Skip to main content

Personalized Medicine Approach for Critically Ill Children

Author: Julie Kiefer;

The Data Coordinating Center (DCC) at University of Utah Health received $12 million over five years from the Eunice Kennedy Shriver National Institute of Child Health and Human Development to study solutions to sepsis-induced multiple organ dysfunction syndrome (MODS) in critically ill children. The DCC will lead statistical support and provide data management to the Collaborative Pediatric Critical Care Research Network (CPCCRN) and the Personalized Immunomodulation in Pediatric Sepsis-induced MODS (PRECISE) Trial.

Among critically ill children, the leading cause of death is MODS, a condition that arises when an illness, injury, or infection triggers an unregulated inflammatory response that causes organs to lose function over time. The PRECISE trial will determine whether targeted treatments significantly improve outcomes for these seriously ill children.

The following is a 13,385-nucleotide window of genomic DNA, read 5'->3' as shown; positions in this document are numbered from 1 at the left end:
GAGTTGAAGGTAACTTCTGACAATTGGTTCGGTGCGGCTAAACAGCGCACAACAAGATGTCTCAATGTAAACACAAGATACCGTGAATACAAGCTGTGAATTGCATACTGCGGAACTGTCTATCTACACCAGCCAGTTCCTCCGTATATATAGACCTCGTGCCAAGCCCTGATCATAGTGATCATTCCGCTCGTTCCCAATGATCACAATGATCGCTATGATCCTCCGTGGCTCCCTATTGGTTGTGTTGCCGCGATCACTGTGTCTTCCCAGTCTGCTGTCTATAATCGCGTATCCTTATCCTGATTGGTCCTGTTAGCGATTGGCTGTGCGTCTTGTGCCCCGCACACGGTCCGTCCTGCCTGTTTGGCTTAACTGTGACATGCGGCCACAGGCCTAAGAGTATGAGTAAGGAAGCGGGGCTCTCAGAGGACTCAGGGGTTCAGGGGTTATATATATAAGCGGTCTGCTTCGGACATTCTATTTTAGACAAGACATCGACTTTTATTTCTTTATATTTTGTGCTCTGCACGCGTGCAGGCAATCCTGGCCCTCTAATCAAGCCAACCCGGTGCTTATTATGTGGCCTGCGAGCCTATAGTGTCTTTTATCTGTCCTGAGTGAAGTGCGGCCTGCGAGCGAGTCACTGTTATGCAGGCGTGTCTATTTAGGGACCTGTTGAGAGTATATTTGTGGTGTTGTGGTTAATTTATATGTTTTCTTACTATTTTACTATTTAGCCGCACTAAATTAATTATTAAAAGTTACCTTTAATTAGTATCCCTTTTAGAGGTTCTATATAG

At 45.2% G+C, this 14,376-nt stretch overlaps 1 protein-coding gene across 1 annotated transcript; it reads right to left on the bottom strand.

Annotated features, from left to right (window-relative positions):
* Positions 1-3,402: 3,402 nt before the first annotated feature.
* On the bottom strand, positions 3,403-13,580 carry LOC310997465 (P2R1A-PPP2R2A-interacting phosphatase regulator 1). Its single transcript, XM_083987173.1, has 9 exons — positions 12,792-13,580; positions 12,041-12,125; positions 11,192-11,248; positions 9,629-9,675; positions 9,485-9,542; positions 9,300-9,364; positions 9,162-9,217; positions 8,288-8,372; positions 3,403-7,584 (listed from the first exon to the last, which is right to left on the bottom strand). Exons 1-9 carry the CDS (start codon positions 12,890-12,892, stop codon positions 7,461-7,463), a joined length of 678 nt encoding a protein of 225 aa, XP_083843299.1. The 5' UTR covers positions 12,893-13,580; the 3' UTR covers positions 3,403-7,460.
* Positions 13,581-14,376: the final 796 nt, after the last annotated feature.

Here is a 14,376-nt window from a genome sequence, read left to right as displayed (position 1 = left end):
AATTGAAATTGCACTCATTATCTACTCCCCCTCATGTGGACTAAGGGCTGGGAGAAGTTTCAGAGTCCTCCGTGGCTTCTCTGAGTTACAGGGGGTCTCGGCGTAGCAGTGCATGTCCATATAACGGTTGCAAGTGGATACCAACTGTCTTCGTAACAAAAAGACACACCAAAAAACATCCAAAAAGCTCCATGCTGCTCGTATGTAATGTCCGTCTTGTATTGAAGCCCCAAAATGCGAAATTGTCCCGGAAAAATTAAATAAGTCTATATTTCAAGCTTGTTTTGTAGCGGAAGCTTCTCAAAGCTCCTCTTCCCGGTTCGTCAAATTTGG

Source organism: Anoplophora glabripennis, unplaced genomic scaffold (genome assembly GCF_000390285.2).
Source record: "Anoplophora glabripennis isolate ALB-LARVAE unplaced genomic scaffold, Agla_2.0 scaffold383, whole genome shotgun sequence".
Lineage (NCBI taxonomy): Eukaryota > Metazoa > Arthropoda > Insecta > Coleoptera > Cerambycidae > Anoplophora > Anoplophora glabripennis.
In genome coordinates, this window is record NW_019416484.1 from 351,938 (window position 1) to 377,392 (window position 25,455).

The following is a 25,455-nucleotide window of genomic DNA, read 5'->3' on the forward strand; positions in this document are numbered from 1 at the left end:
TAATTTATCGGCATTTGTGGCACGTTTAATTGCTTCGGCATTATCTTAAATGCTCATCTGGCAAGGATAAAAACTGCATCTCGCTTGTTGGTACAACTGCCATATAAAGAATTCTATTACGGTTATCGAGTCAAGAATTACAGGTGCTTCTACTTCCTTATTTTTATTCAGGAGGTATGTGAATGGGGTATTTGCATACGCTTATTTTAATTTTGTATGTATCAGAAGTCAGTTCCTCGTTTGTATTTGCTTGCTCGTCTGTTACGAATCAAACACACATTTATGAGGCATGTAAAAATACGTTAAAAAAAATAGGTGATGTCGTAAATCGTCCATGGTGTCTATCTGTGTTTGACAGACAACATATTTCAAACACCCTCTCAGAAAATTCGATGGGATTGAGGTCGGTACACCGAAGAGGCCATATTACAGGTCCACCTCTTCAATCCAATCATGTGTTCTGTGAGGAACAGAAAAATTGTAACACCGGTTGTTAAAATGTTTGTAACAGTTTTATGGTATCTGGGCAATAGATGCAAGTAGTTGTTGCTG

The trial will first identify the specific immune response of more than 1,000 critically ill children with MODS. The children will then be randomized to receive a drug treatment that is targeted to their needs. Patients with a suppressed immune system will receive either placebo or the immunostimulator GM-CSF to reverse that condition. Patients with an overactive immune system will receive either placebo or the drug anakinra to reduce the hyper-inflammation.

“This is the first large scale pediatric sepsis trial that has taken a personalized approach to assigning subjects to specific trials,” says J. Michael Dean, M.D., professor of pediatrics at U of U Health and the DCC principal investigator for CPCCRN.

In addition to Dean, U of U Health faculty on the project include Richard Holubkov, Ph.D.; Kevin Watt, M.D., Ph.D., and Jon VanBuren, Ph.D. from the Department of Pediatrics; and Katherine Sward, Ph.D., from the College of Nursing. The trial was awarded $23 million overall and involves 26 centers across the United States.